Other non-current liabilities

 

 

1,090

 

 

 

1,287

 

Deferred tax liabilities

 

 

 

 

 

1,531

 

Non-current portion of acquisition-related liabilities

 

 

 

 

 

446

 

Total liabilities

 

 

33,823

 

 

 

18,036

 

Commitments and contingencies

 

 

 

 

 

 

 

 

Stockholders’ equity:

 

 

 

 

 

 

 

 

Common stock, $0.01 par value. Authorized 137,500 shares;

 

 

 

 

 

 

 

 

Class A: 12,500 shares authorized; 5,056 shares issued and

   outstanding, at December 31, 2017 and 2018

 

 

53

 

 

 

53

 

Class B: 125,000 shares authorized; 38,736 shares issued and

   outstanding at December 31, 2017, including 710 shares

   of restricted stock; and 36,965 shares issued and outstanding, at

   December 31, 2018, including 574 shares of restricted stock

 

 

387

 

 

 

370

 

Additional paid-in capital

 

 

343,268

 

 

 

350,801

 

Accumulated deficit

 

 

(253,709

)

 

 

(256,198

)

Total stockholders’ equity

 

 

89,999

 

 

 

95,026

 

Total liabilities and stockholders’ equity

 

$

123,822

 

 

$

113,062

 

 

See accompanying Notes to Consolidated Financial Statements.

65

 


 

MARCHEX, INC. AND SUBSIDIARIES

Consolidated Statements of Operations

(in thousands, except per share amounts)

 

 

 

Years ended December 31,

 

 

 

2017

 

 

2018

 

Revenue

 

$

90,291

 

 

$

85,251

 

Expenses:

 

 

 

 

 

 

 

 

Service costs (1)

 

 

49,339

 

 

 

47,804

 

Sales and marketing (1)

 

 

15,652

 

 

 

13,788

 

Product development (1)

 

 

18,094

 

 

 

15,423

 

General and administrative (1)

 

 

13,567

 

 

 

10,881

 

Amortization of intangible assets from acquisitions (2)

 

 

 

 

 

781

 

Acquisition related costs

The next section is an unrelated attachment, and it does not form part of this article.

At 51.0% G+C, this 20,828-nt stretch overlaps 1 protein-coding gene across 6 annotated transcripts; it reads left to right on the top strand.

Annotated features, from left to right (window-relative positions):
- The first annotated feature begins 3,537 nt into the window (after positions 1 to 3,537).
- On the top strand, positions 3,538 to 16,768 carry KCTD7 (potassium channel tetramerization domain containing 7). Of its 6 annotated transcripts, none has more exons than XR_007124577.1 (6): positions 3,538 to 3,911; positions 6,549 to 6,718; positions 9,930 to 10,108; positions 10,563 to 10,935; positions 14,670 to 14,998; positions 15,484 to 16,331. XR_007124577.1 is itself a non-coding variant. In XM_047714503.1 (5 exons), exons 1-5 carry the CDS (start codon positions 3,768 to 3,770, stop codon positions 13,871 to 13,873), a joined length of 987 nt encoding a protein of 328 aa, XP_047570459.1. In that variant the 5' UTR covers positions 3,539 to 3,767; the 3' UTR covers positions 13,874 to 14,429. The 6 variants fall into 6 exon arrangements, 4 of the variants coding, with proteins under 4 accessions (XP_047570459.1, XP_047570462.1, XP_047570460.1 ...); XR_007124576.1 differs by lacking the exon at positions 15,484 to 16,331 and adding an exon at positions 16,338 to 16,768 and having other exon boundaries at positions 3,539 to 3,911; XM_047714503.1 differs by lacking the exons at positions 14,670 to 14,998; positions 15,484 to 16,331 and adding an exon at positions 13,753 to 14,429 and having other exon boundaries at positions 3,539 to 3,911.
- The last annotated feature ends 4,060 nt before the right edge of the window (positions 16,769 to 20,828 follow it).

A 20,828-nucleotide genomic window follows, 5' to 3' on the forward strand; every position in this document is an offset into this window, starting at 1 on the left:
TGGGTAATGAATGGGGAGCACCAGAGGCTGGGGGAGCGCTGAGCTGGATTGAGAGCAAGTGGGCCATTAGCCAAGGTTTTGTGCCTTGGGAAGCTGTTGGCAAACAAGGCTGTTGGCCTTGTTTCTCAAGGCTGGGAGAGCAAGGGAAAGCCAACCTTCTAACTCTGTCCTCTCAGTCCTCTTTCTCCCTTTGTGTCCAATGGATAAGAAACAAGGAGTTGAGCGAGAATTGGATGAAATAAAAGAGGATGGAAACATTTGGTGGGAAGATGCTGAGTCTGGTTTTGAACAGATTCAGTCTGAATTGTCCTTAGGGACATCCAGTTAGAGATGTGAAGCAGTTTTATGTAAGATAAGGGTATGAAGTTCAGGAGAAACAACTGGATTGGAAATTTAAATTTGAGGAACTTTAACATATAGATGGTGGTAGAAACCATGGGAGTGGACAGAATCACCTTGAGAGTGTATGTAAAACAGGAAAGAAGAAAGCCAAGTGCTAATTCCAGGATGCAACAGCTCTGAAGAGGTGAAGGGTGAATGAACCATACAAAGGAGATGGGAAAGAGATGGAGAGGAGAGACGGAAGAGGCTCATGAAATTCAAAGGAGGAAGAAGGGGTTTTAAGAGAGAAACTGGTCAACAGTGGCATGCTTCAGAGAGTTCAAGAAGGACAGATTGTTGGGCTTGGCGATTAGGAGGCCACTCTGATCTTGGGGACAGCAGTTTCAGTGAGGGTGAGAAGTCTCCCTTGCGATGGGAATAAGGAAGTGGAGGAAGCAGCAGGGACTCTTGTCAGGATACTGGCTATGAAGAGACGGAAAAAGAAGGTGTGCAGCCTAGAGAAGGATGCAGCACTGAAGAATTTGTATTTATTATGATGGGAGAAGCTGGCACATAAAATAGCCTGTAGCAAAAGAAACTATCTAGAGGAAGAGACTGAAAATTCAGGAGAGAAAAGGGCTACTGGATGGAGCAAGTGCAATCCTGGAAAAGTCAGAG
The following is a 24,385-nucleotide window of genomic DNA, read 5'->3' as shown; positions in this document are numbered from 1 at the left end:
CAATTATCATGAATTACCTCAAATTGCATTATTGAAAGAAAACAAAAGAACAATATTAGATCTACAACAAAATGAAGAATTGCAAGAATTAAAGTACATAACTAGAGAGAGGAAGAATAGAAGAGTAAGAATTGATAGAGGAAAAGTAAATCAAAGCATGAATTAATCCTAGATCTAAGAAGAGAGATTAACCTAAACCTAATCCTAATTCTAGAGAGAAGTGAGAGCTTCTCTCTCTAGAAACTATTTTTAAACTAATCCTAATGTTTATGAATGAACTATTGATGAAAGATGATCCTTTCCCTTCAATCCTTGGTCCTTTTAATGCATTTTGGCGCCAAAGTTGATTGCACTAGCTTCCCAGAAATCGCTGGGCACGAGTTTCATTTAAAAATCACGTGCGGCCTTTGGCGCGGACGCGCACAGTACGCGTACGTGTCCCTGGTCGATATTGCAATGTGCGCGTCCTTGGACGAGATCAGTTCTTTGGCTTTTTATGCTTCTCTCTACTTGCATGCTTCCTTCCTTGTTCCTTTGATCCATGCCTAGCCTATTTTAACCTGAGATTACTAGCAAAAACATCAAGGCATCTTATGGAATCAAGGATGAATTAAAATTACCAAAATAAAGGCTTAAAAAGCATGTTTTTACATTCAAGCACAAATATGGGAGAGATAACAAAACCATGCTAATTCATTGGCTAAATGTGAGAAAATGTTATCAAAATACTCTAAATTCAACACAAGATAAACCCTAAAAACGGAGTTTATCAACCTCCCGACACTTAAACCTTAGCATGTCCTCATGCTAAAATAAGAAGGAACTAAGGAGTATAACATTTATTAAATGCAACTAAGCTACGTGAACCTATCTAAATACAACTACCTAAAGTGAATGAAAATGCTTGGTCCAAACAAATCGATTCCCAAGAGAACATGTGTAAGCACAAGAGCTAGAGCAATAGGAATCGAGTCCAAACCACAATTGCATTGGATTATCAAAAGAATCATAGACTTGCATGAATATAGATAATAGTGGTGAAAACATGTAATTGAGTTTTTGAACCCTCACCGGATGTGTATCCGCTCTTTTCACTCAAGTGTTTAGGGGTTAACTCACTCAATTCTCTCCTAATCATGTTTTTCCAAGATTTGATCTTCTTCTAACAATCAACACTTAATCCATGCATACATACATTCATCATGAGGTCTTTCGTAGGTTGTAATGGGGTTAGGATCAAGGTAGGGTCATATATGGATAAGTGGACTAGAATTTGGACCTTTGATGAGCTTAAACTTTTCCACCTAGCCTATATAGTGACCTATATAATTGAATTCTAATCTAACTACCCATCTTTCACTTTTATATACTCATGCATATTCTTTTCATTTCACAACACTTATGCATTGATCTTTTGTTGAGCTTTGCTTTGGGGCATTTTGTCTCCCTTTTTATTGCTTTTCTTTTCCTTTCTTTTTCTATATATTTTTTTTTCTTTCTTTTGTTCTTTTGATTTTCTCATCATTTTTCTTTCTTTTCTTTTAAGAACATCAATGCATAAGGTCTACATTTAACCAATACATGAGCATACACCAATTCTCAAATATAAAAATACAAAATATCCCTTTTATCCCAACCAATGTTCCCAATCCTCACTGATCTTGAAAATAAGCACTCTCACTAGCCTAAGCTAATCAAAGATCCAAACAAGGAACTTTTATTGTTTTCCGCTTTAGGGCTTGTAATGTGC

462

 

Total operating expenses

 

 

96,652

 

 

 

89,139

 

Loss from operations

 

 

(6,361

)

 

 

(3,888

)

Interest income and other, net

 

 

316

 

 

 

1,054

 

Loss before provision for income taxes

 

 

(6,045

)

 

 

(2,834

)

Income tax expense (benefit)

 

 

42

 

 

 

(156

)

Net loss

 

 

(6,087

)

 

 

(2,678

)

Dividends applicable to participating securities

 

 

(355

)

 

 

 

Net loss applicable to common stockholders

 

$

(6,442

)

 

$

(2,678

)

Basic and diluted net loss per Class A share applicable to common stockholders

 

$

(0.16

)

 

$

(0.06

)

Basic and diluted net loss per Class B share applicable to common stockholders

 

$

(0.15

)

 

$

(0.06

)

Dividends per share

 

$

0.50

 

 

$

 

Shares used to calculate basic net loss per share

   applicable to common stockholders:

 

 

 

 

 

 

 

 

Class A

 

 

5,056

 

 

 

5,056

 

Class B

 

 

37,657

 

 

 

37,390

 

Shares used to calculate diluted net loss per share

   applicable to common stockholders:

 

 

 

 

 

 

 

 

Class A

 

 

5,056

 

 

 

5,056

 

Class B

 

 

42,713

 

 

 

42,446

 

(1) Excludes amortization of intangibles from acquisitions

 

 

 

 

 

 

 

 

(2) Components of amortization of intangibles from acquisitions:

 

 

 

 

 

 

 

 

       Service costs

 

$

 

 

$

302

 

       Sales and marketing

 

 

 

 

 

295

 

       Product development